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            Preparing for GCSE Science Exams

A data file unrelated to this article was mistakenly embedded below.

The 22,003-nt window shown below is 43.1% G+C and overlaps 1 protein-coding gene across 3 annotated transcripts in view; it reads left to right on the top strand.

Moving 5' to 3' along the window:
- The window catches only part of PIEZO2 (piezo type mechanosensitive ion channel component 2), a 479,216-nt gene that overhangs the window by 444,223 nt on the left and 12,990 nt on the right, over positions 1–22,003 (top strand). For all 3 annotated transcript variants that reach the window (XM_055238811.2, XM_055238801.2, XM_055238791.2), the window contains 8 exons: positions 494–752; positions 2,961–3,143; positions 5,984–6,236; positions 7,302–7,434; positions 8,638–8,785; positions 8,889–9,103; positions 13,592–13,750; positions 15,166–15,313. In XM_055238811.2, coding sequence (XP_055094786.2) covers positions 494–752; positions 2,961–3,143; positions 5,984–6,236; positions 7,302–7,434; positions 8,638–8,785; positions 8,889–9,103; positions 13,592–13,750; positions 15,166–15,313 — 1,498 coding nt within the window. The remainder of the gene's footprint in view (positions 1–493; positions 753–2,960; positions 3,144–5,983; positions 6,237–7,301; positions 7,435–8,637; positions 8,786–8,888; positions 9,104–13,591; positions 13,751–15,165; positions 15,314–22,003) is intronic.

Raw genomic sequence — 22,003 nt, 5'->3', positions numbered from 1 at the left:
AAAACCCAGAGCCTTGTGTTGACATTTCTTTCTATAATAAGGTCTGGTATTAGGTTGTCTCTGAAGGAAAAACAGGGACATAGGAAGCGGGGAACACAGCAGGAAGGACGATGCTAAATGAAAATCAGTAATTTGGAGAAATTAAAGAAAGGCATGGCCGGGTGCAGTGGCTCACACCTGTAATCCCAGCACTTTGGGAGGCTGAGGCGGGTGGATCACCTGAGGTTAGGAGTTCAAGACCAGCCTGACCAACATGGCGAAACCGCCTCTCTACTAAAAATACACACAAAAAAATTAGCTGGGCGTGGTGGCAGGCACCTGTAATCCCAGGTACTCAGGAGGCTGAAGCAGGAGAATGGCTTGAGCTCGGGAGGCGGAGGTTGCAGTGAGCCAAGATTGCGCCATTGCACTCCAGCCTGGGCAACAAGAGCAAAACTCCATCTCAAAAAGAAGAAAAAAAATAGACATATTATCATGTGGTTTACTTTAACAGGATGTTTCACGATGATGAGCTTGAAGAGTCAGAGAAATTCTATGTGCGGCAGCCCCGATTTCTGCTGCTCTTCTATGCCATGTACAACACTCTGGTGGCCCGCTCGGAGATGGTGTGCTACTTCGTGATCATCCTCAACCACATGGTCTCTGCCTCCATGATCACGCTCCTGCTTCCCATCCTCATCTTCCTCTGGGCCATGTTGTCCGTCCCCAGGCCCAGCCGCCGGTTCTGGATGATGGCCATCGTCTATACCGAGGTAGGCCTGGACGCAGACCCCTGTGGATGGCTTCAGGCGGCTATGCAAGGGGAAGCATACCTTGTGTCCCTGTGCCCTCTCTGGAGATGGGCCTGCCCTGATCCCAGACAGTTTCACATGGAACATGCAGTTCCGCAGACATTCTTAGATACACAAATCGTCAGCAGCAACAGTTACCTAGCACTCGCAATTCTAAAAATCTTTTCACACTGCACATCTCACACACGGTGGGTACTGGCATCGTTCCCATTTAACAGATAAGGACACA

Keep it simple Build yourself a glossary by collecting key scientific terms with your own definitions written beside them. Using a coloured pen to highlight the most important words can really help them stick in your mind, which in turn can save precious time in the exam. Next, you need to practise your explanations. Family members make excellent test subjects, particularly younger siblings. If you can teach something to an eight year old, then you are likely to have a good grasp of the key concepts. Practice, practice, practice As I am sure you are already aware, one of the fastest ways to improve your grades is to complete practice papers. But a word of caution; these have to be done in the right way, or you will simply be wasting your own time. If you are unsure of a certain module or topic area, or you have scored badly on a recent mock test, then you should begin your revision by trying a few papers with your notes and textbook open – looking up answers should help you remember them for next time. Then, attempt papers in exam conditions, making sure you are harsh on yourself when it comes to marking the test (ensuring you use the required wording, for example). Take some time in between papers to correct your answers and review those topics in which you did not score as well, making sure you could answer a similar question next time. Sitting all the papers in one go, without reviewing your answers, is akin to running ten or twenty 100m races with no rest in between and still expecting to perform in each one like Usain Bolt. Use your time wisely You will notice that some topics come up in multiple subjects – these are great ones to focus on, particularly if you are low on time ahead of the exam. For example, respiration and combustion are incredibly similar processes and come up in chemistry and biology respectively. Pollution, global warming and renewables are particularly significant areas as these come up in all three science subjects. Learn the lingo Make sure that you are able to describe and interpret graphs accurately, because there is likely to be at least one of these in each science paper. Use your glossary from earlier to make use of words such as “gradient” and “directly proportional” rather than merely describing if the graph goes up or down. Each descriptor will be worth one mark, so if there are three marks available you must make sure to make three salient observations. If you are running low on ideas in the exam, then simply refer to the axes to point out exactly what is happening: for example, “the graph peaked at [insert number here]”. Count on maths A lot of marks, particularly in physics papers, will require calculations, so you should make sure you understand percentages and can rearrange equations. If Maths is not your strong suit, or if you find yourself completely unable to answer a question, have a look at the units demanded by the answer (these will often be written beside the line for your answer) to try and give yourself a clue. For example, if the units are N/m2, try to find the number with Newtons beside it and divide this by the area. Always check the units required by each question. Every year hundreds of people forget to convert centimetres to metres or grams to kilograms and lose a mark as a result. Do not let it be you. Source: The Daily Telegraph